In findings that support a relationship between agricultural chemicals and Parkinsons disease, two groups of researchers have found new evidence that loss of DJ-1, a gene known to be linked to inherited Parkinsons disease, leads to striking sensitivity to the herbicide paraquat and the insecticide rotenone. The two studies were performed with the fruit fly Drosophila, a widely used model organism for studies of human disease, and shed new light on biological connections between inherited and sporadic forms of Parkinsons disease.
The work is reported in Current Biology by two independent groups, one led by Nancy Bonini of the University of Pennsylvania and the Howard Hughes Medical Institute, and the other led by Kyung-Tai Min of the NINDS branch of the U.S. National Institutes of Health.
Parkinsons disease occurs both sporadically and as a result of inheritance of single gene mutations. One of the most common neurodegenerative disorders, it is associated with the progressive and selective loss of a specific population of neurons in the brain, the dopaminergic neurons of the substantia nigra pars compacta . Exposure to several common environmental toxins, thought to injure neurons through oxidative damage, has been shown to be associated with sporadic forms of Parkinsons disease. During the past decade, researchers have also made remarkable progress in identifying genes responsible for inherited forms of Parkinsons disease, with the expectation that understanding the function of these genes will elucidate mechanisms behind sporadic Parkinsons disease. Past work had shown that one form of familial Parkinsons disease results from a loss of function of a gene called DJ-1.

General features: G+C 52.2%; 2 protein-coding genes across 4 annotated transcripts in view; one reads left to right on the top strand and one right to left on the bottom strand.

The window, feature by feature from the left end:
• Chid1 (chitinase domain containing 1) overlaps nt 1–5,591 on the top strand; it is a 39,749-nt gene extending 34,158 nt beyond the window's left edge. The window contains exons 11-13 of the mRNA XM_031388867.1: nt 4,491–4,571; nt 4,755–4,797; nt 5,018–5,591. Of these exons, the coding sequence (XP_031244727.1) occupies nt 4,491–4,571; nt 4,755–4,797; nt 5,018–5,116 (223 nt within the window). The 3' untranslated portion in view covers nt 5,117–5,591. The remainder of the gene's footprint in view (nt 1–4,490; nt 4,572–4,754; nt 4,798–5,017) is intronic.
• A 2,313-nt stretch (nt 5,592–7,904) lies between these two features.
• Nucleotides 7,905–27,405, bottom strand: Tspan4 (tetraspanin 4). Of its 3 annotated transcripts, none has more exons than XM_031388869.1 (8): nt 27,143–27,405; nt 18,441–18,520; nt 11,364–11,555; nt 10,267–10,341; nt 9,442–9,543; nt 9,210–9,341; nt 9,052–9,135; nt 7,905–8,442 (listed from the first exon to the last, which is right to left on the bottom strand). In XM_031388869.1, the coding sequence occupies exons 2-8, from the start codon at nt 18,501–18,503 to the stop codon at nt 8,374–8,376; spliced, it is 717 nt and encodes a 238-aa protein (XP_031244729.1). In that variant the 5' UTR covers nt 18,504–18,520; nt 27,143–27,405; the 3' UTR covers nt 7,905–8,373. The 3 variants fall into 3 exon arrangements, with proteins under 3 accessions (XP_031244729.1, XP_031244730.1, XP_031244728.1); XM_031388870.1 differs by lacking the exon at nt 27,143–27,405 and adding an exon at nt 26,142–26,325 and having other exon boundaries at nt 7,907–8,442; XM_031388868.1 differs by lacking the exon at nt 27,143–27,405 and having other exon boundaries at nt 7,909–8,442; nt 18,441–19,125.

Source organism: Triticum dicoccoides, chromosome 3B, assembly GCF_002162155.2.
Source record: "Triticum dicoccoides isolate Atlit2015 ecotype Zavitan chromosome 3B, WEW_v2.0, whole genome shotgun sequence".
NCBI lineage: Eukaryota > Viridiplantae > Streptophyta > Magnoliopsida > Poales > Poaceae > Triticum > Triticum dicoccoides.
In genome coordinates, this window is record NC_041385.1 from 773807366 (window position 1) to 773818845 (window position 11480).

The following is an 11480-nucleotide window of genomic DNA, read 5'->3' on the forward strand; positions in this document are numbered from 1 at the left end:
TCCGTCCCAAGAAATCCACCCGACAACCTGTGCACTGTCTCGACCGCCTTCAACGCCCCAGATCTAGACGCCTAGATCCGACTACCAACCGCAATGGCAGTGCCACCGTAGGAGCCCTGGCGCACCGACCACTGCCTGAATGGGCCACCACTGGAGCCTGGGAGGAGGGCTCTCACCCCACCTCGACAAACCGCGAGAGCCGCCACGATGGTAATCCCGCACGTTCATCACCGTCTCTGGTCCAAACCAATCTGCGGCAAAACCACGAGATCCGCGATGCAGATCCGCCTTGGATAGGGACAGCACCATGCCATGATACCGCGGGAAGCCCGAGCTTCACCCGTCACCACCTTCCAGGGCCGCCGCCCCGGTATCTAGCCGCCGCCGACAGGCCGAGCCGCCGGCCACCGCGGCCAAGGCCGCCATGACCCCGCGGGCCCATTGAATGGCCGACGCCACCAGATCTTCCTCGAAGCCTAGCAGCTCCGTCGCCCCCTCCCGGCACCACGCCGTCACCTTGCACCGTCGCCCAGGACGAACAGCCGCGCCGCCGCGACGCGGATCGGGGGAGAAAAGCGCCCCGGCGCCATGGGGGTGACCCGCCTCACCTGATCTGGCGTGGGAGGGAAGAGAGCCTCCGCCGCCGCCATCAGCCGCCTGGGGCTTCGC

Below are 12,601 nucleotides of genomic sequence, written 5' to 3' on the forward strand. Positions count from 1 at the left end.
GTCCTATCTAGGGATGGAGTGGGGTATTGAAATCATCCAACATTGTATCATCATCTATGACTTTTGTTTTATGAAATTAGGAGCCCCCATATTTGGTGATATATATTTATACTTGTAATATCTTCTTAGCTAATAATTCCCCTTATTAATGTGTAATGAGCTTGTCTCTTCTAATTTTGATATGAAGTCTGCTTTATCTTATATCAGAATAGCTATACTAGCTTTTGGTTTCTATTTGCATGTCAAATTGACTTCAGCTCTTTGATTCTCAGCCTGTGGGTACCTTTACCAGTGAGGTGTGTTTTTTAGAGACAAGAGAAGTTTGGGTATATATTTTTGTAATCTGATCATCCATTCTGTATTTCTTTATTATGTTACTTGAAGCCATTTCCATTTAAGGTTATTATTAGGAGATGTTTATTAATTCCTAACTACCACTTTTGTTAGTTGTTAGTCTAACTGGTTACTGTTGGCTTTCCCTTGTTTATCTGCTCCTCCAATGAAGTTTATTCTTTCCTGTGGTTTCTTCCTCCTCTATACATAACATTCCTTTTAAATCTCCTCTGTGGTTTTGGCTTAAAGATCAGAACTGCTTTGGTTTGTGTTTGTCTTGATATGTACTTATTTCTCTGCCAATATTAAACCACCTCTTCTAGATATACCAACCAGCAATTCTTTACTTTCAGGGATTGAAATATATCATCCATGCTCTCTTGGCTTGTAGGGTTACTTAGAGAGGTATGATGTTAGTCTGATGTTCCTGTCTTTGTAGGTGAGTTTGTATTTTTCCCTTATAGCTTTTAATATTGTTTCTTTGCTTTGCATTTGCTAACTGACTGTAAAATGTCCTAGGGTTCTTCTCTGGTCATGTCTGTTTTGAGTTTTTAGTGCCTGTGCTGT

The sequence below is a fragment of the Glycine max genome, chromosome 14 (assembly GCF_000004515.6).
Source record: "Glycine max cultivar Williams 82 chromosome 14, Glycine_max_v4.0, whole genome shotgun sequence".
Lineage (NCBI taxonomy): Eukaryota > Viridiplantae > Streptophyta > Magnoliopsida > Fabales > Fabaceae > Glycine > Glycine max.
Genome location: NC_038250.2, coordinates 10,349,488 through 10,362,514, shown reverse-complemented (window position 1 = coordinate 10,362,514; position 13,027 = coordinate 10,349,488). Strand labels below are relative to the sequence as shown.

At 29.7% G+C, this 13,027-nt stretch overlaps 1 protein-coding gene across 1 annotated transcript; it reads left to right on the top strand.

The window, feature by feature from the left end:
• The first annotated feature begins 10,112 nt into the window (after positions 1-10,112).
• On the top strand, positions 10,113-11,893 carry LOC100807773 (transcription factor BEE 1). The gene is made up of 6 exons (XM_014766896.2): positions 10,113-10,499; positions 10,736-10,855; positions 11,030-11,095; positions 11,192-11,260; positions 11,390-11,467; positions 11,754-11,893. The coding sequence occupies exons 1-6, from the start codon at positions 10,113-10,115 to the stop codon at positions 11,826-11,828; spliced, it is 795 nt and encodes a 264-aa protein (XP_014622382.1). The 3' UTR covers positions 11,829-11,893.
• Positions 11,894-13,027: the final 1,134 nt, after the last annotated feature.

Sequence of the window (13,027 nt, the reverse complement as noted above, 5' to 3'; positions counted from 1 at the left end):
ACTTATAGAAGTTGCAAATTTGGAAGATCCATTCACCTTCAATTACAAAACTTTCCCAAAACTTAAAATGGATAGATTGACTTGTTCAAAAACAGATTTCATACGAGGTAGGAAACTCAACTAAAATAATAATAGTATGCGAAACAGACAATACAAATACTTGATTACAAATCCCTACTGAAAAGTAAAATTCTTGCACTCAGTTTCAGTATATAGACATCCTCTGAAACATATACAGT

Heidi Hardman | EurekAlert!
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